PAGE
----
In this article, we will study what is the graph and what is Dijkstra's algorithm. Further, we will study the example of Dijkstra's algorithm and its c++ code along with its corresponding output. We will also further study the practical application of this algorithm in the real world. So let's get started!

## What is Graph?

The graph is a non-linear data structure that involves nodes and edges. The nodes are the vertices and edges are the lines that connect the two nodes in the graph. Therefore, the graph can be defined as a set of vertices and a set of edges that connect the nodes. If we consider Facebook as a graph then the collection of people on Facebook is considered as nodes and the connection between them can be considered as edges.

## What is Dijkstra’s Algorithm?

Dijkstra’s algorithm is also known as the shortest path algorithm. It is an algorithm used to find the shortest path between nodes of the graph. The algorithm creates the tree of the shortest paths from the starting source vertex from all other points in the graph. It differs from the minimum spanning tree as the shortest distance between two vertices may not be included in all the vertices of the graph. The algorithm works by building a set of nodes that have a minimum distance from the source. Here, Dijkstra's algorithm uses a greedy approach to solve the problem and find the best solution.

## Algorithm for Dijkstra’s in C++

- First of all, we will mark all vertex as unvisited vertex
- Then, we will mark the source vertex as 0 and all other vertex as infinity
- Consider source vertex as current vertex
- Calculate the path length of all the neighboring vertex from the current vertex by adding the weight of the edge in the current vertex
- Now, if the new path length is smaller than the previous path length then replace it otherwise ignore it
- Mark the current vertex as visited after visiting the neighbour vertex of current vertex
- Select the vertex with the smallest path length as the new current vertex and go back to step 4.
- Repeat this process until all the vertex are marked as visited.

Once we go through the algorithm, we can backtrack the source vertex and find our shortest path.

## Pseudocode of Dijkstra’s Algorithm in C++

function dijkstra(G, S) for each vertex V in G dist[V] <- infinite prev[V] <- NULL If V != S, add V to Priority Queue Q dist[S] <- 0 while Q IS NOT EMPTY U <- Extract MIN from Q for each unvisited neighbour V of U temperoryDist <- dist[U] + edgeWeight(U, V) if temperoryDist < dist[V] dist[V] <- temperoryDist prev[V] <- U return dist[], prev[]

**Example**

Let us consider the below example to understand the algorithm. Choosing the starting vertex as assign 0 to it. And assign infinity path values to all other devices.

**Go to each vertex and update its path length**

**If the new path length is smaller than the previous path length then update it with a smaller value. As shown below we update vertex B from infinity to 10 and vertex C from infinity to 3.**

**Now select the vertex with the smaller path length as visited vertex and put it in the answer.**

**Visit its neighbouring nodes of visited vertex and update the path lengths as required. Do not update the path length of the already visited vertex.**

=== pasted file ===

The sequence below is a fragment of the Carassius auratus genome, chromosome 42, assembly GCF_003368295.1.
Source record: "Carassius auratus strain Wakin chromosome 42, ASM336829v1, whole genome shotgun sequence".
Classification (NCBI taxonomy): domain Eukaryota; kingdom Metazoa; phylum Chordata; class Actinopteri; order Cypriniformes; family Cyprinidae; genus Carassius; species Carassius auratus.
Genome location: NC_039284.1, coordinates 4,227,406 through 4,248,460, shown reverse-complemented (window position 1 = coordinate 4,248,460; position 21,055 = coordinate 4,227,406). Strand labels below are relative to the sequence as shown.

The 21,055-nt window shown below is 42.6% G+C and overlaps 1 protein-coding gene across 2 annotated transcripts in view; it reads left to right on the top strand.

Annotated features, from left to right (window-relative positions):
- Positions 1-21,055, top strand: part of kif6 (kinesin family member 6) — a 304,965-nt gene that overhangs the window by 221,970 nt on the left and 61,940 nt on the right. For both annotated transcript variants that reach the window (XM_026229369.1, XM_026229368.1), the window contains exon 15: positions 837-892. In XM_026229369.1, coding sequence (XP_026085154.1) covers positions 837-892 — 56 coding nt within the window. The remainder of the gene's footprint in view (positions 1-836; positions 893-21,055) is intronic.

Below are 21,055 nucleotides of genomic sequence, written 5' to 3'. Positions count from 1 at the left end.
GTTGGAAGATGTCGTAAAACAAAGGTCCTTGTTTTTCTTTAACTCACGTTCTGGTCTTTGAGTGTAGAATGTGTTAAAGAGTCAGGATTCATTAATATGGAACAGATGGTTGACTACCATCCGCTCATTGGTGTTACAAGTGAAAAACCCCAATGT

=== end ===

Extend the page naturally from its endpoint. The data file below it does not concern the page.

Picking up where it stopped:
**Therefore, after each loop, we consider the unvisited vertex with the smaller path length.**

**Repeat the process until all vertices have been visited**

## C++ code for Dijkstra’s Algorithm

#include #include using namespace std; int miniDist(int distance[], bool Tset[]) // finding minimum distance { int minimum=INT_MAX,ind; for(int k=0;k<6;k++) { if(Tset[k]==false && distance[k]<=minimum) { minimum=distance[k]; ind=k; } } return ind; } void DijkstraAlgo(int graph[6][6],int src) // adjacency matrix { int distance[6]; // // array to calculate the minimum distance for each node bool Tset[6];// boolean array to mark visited and unvisited for each node for(int k = 0; k<6; k++) { distance[k] = INT_MAX; Tset[k] = false; } distance[src] = 0; // Source vertex distance is set 0 for(int k = 0; k<6; k++) { int m=miniDist(distance,Tset); Tset[m]=true; for(int k = 0; k<6; k++) { // updating the distance of neighbouring vertex if(!Tset[k] && graph[m][k] && distance[m]!=INT_MAX && distance[m]+graph[m][k]<distance[k]) distance[k]=distance[m]+graph[m][k]; } } cout<<"Vertex\t\tDistance from source vertex"<<endl; for(int k = 0; k<6; k++) { char str=65+k; cout<<str<<"\t\t\t"<<distance[k]<<endl; } } int main() { int graph[6][6]={ {0, 1, 2, 0, 0, 0}, {1, 0, 0, 5, 1, 0}, {2, 0, 0, 2, 3, 0}, {0, 5, 2, 0, 2, 2}, {0, 1, 3, 2, 0, 1}, {0, 0, 0, 2, 1, 0}}; DijkstraAlgo(graph,0); return 0; }

**Output**

Vertex Distance from source

A 0

B 1

C 2

D 4

E 2

F 3

## Application

- Dijkstra’s algorithm is used as a routing protocol required by the routers to update their forwarding table.
- It is used to find the shortest distance between two locations along the path on google maps.
- It is used in telephone networking to find the shortest path for finding the nearest switching station for transmission.
- Dijkstra’s algorithm is used to find the shortest path between users measured through handshakes or connection among them.
- Dijkstra’s algorithm is used to minimize the number of hops in computer networks.

## Conclusion

As Dijkstra's algorithm has its own importance in the real world, it is most recommended to learn and understand Dijkstra's algorithm. Therefore, in the above article, we studied what is Dijkstra's algorithm and its algorithm steps to get the result. We also studied the pseudo code and c++ code for finding the shortest path between two points aLong with the practical application of the algorithm.